In deciding on a process that will lead to an ever-growing proportion of the U.S. national debt and yearly budget deficits being monetized by its printing press, the Federal Reserve, under the leadership of its chairman, Ben Bernanke, has taken a fateful step towards irredeemable economic and financial ruin, ultimately convulsing America with a savage, hyperinflationary depression. And, as history teaches us, severe economic depressions bring along other unanticipated consequences, often leading to political and social turmoil and even global war.

Bloomberg reports Sugar Extends Rally to 30-Year High as Worldwide Demand Outpaces Supplies. Sugar futures extended a rally to a 30-year high on mounting concern that dry weather in Brazil, the world’s biggest producer, and record rainfall in Australia will slash worldwide supplies. Note the volatility in the chart of Sugar, SGG, which rose to 100.61. Investing in sugar is not something the average investor should attempt.

II … Investors sold out of US Government Treasuries, causing bonds, BND, to massively sell off.  The 30 10 US Government Debt Yield Curve, $TYX:$TNX, flattened as investors sold out of the longer dated bonds more than the shorter duration bonds.

The Zeroes, ZROZ, -3.1%
30 Year US Government Bonds, EDV, -2.1%
The 10 to 20 Year US Government Bonds, TLT, -2.0%

Notice how investors began to sell out of the 30 Year US Treasuries, EDV, when QE 2 was announced in early August 2010.

Long Duration Build America Bonds, BABS, -1.1%
Build America Bonds, BAB, -0.8%

Monetization of the US Debt has caused a strong sell off in corporate bonds. The accompanying rise in corporate borrowing interest rates will turn profits and the economy down.
Long Term Corporate Bonds, BLV, -1.4%
Corporate Bonds, LQD, -0.8%

Bonds, BND, fell massively, -0.7% today.

III … Stocks falling today included
Shanghai Shares, CAF, -1.8%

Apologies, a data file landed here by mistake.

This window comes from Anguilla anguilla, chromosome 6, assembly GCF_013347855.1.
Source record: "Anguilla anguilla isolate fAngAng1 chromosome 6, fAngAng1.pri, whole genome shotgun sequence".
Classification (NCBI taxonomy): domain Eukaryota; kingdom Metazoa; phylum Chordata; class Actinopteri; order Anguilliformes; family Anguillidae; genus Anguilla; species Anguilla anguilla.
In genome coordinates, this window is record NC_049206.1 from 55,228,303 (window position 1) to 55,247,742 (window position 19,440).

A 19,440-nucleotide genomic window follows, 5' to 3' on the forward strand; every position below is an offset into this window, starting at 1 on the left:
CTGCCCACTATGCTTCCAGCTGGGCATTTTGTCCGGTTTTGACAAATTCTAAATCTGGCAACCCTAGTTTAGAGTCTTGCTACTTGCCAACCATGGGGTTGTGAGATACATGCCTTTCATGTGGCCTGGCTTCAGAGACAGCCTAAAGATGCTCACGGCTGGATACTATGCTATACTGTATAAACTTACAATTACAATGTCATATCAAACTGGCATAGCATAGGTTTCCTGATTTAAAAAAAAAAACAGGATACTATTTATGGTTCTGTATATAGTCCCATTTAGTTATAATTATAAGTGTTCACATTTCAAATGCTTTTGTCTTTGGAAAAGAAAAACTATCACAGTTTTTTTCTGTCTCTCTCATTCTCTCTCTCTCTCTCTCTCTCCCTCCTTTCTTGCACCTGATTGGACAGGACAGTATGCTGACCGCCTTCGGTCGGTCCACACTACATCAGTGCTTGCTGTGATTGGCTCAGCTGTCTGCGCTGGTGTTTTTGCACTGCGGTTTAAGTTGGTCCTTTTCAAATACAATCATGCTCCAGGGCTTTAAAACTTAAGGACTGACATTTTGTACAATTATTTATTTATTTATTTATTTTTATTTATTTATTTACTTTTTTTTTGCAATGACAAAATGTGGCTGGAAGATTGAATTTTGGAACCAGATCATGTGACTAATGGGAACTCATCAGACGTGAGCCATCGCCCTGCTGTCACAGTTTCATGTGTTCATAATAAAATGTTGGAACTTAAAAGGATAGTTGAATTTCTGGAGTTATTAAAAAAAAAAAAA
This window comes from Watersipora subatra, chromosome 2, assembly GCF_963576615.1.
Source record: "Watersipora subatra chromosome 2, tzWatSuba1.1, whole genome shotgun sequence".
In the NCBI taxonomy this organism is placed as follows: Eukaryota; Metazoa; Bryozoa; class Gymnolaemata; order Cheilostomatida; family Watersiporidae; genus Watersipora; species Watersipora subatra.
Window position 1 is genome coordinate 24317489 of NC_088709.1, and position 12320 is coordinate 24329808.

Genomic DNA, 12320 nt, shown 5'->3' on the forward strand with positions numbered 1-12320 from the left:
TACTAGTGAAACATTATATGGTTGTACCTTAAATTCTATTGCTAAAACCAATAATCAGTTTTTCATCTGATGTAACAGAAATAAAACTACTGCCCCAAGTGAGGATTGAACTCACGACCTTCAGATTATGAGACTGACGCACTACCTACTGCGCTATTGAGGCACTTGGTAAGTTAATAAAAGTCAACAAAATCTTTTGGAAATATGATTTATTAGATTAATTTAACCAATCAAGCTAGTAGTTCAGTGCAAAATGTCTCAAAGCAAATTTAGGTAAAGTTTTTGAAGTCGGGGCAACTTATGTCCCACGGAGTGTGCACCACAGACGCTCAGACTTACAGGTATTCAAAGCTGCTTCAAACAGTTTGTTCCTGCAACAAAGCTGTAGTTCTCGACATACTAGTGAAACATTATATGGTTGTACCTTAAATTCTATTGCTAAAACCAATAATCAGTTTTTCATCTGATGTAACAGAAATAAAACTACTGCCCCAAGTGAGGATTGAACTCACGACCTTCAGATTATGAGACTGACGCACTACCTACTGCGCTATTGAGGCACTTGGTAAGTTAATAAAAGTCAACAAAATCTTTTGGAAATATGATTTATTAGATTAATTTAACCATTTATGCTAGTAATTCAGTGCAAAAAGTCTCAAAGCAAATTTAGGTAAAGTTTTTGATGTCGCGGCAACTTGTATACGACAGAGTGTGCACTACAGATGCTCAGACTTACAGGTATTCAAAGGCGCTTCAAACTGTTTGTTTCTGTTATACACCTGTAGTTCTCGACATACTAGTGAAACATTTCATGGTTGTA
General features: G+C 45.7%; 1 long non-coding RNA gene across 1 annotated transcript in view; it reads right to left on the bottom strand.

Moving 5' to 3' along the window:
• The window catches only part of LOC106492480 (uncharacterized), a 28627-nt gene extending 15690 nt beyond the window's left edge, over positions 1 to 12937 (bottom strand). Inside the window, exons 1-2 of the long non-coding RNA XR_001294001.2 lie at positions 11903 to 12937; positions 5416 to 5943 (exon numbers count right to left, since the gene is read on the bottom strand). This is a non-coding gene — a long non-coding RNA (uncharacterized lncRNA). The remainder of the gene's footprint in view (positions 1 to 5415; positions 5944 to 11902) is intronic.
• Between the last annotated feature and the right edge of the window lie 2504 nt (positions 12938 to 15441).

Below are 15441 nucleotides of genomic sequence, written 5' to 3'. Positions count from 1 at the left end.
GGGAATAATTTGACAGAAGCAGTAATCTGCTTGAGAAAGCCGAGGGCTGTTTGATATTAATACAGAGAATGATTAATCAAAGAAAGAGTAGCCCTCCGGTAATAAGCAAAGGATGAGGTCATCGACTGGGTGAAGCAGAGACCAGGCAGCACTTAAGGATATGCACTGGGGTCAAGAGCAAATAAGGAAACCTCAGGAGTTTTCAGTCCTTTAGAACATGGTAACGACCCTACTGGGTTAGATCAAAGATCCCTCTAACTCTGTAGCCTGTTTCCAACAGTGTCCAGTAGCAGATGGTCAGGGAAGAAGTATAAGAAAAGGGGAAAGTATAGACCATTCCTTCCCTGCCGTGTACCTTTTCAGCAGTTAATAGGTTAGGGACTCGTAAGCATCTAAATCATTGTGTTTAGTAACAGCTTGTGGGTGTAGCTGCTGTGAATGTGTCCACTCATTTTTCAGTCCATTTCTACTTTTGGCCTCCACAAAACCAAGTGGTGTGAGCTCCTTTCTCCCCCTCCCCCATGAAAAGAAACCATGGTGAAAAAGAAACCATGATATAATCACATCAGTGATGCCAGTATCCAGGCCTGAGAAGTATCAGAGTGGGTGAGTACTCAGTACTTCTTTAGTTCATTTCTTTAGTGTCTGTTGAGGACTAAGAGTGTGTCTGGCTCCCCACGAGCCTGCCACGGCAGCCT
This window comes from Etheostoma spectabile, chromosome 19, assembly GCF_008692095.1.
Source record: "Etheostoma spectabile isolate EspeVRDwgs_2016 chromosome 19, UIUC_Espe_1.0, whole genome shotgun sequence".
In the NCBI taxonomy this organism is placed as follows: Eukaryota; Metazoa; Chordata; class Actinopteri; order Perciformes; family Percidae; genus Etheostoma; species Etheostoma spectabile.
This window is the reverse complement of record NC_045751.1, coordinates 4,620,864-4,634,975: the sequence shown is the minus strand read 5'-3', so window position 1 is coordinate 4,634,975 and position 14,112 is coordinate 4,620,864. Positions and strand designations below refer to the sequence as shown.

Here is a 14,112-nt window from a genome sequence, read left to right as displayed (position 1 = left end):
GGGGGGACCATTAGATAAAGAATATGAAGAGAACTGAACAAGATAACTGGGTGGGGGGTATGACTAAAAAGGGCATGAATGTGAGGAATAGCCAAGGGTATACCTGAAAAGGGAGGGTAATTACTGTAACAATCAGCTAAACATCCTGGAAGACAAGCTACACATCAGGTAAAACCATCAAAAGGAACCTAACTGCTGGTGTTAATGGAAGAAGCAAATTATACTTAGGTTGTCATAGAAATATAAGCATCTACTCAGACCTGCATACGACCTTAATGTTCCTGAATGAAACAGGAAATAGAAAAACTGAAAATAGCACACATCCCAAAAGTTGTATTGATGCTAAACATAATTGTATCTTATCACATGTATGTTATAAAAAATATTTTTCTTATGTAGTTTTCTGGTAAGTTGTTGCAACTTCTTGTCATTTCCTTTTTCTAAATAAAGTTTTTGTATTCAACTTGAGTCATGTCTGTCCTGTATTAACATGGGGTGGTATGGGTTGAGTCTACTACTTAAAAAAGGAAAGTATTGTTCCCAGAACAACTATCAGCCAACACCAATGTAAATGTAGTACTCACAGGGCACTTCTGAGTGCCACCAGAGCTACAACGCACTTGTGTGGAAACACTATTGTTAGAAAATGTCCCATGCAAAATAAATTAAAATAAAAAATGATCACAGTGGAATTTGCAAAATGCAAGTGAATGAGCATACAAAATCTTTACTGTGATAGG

China Materials, CHIM, -2.3%
Vietnam, VNM, -2.0%
Solar, TAN,  -1.5%
China Real Estate, TAO -1.2%
Home Building, ITB, -1.2%
Leisure And Entertainment, PEJ, -1.1%
China Small Caps, HAO, -1, 1%

Ruths Chris Steak House, RUTH, -3.6%
Krispy Cream Donuts, KKD, -4.2%
Saks, SKS, -1.6%
Active Power, ACPW, -4.7%
Office Supplies, Deluxe, DLX, -2.3%
United Stationers, USTR, -1.9%

The Ratio Of The Russell 2000 Growth Shares Relative To The Value Shares, IWO:IWN, has turned down suggesting that the rally in the Russell 2000, IWM, is now over.

Small cap growth stocks that fell lower today included:
Network Equipment Technology, NWK, -4.8%
Acme Packet, APKT, -2.2%
F5 Networks, FFIV,  -1.1%
Finisar, FNSR, -3.2%
Riverbed Technology,RVBD, -2.3%

The chart of the ProShares Ultra Russell 2000, URTY, clearly shows as being topped out. Notice the awesome gain that has come to investors in the rise from 70 to 160. Monetization of US Treasuries and concern over European Sovereign and Banking Debt gave moneyness to the US based small cap shares.

IV … Volatility rose; does rising volatility suggest a stock market sell off is at hand?
Mid Term Volatility ETN, VIIZ,
S&P Short Term Futures Volatility, VXX,

V … Inverse volatility fell
Inverse Short Term Volatility, XIV,
Inverse S&P 500 Short Term Volatility, XXV,

VI … Currencies rising strongly included
Russian Ruble, XRU, 1.4%
New Zealand Dollar, BNZ, 1.1%
Swiss Franc, FXF, 0.9%
Indian Rupe, ICN, 0.7%
Canadian Dollar, FXC, 0.7%
Australian Dollar, FXA, 0.6%
South African Rand, SZR, 0.5%
Japanese Yen, FXY, 0.5%

The US Dollar, $USD, traded unchanged; while the Euro, FXE, fell 0.3%

The currency yield curve, that is The Small Cap Value Shares Relative To Small Cap Growth Shares, RZV:RZG, rose forming a massive lollipop hanging man candlestick suggesting that a massive currency sell off is at hand and that the US Dollar, USD, will be rising from its close at 80.36

The Australian Dollar, FXA, rose to close at 101.2 in a dark cloud covering candlestick at the top of an ascending wedge suggesting that a market top has been achieved.

The Australian Small Caps, KROO, rose to form a dark cloud covering candlestick at the top of an ascending wedge suggesting that the market top has been achieved in the Australian shares

The Swiss Franc, FXF, rose to close at 104.22 in a massive lollipop hanging man candlestick suggesting that a top is in for this manipulated currency.

Th Canadian Dollar, FXC, blasted to a double top high to close at 99.43.

Chinese Yuan, CYB, rose in an ascending triangle to close at 25.31

The Euro Yen Carry Trade, that is the EUR/JPY, FXE:FXY, fell lower today as the Yen, FXY, rose strongly, while the Euro, FXE, fell lower to close at 130.67.

Today’s trade lower in the EURJPY has put selling pressure on the European Shares, VGK and the European Financials, EUFN, both of which are already in an Elliott Wave 3 of 3 Down sell off.